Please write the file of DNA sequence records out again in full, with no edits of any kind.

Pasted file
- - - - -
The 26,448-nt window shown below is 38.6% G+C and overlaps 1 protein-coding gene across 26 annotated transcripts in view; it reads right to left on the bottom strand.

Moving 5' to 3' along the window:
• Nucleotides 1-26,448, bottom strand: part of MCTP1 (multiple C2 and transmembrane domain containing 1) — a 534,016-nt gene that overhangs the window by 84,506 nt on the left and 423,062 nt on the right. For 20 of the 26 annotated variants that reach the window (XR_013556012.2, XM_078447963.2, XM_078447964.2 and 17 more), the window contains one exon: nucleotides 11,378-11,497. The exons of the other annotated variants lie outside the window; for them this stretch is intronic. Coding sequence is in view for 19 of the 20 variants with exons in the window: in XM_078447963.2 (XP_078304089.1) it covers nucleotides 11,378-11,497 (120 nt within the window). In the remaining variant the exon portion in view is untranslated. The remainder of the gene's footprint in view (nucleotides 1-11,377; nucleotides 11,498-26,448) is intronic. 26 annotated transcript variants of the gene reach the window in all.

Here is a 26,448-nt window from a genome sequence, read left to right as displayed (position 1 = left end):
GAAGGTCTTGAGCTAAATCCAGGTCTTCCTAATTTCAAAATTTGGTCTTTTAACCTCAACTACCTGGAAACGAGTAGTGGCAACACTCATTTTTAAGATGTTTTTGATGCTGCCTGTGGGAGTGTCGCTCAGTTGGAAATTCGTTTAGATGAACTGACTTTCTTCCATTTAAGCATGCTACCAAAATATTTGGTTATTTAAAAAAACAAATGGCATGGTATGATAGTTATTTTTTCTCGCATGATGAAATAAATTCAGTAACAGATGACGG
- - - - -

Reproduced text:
The 26,448-nt window shown below is 38.6% G+C and overlaps 1 protein-coding gene across 26 annotated transcripts in view; it reads right to left on the bottom strand.

Moving 5' to 3' along the window:
• Nucleotides 1-26,448, bottom strand: part of MCTP1 (multiple C2 and transmembrane domain containing 1) — a 534,016-nt gene that overhangs the window by 84,506 nt on the left and 423,062 nt on the right. For 20 of the 26 annotated variants that reach the window (XR_013556012.2, XM_078447963.2, XM_078447964.2 and 17 more), the window contains one exon: nucleotides 11,378-11,497. The exons of the other annotated variants lie outside the window; for them this stretch is intronic. Coding sequence is in view for 19 of the 20 variants with exons in the window: in XM_078447963.2 (XP_078304089.1) it covers nucleotides 11,378-11,497 (120 nt within the window). In the remaining variant the exon portion in view is untranslated. The remainder of the gene's footprint in view (nucleotides 1-11,377; nucleotides 11,498-26,448) is intronic. 26 annotated transcript variants of the gene reach the window in all.

Here is a 26,448-nt window from a genome sequence, read left to right as displayed (position 1 = left end):
GAAGGTCTTGAGCTAAATCCAGGTCTTCCTAATTTCAAAATTTGGTCTTTTAACCTCAACTACCTGGAAACGAGTAGTGGCAACACTCATTTTTAAGATGTTTTTGATGCTGCCTGTGGGAGTGTCGCTCAGTTGGAAATTCGTTTAGATGAACTGACTTTCTTCCATTTAAGCATGCTACCAAAATATTTGGTTATTTAAAAAAACAAATGGCATGGTATGATAGTTATTTTTTCTCGCATGATGAAATAAATTCAGTAACAGATGACGG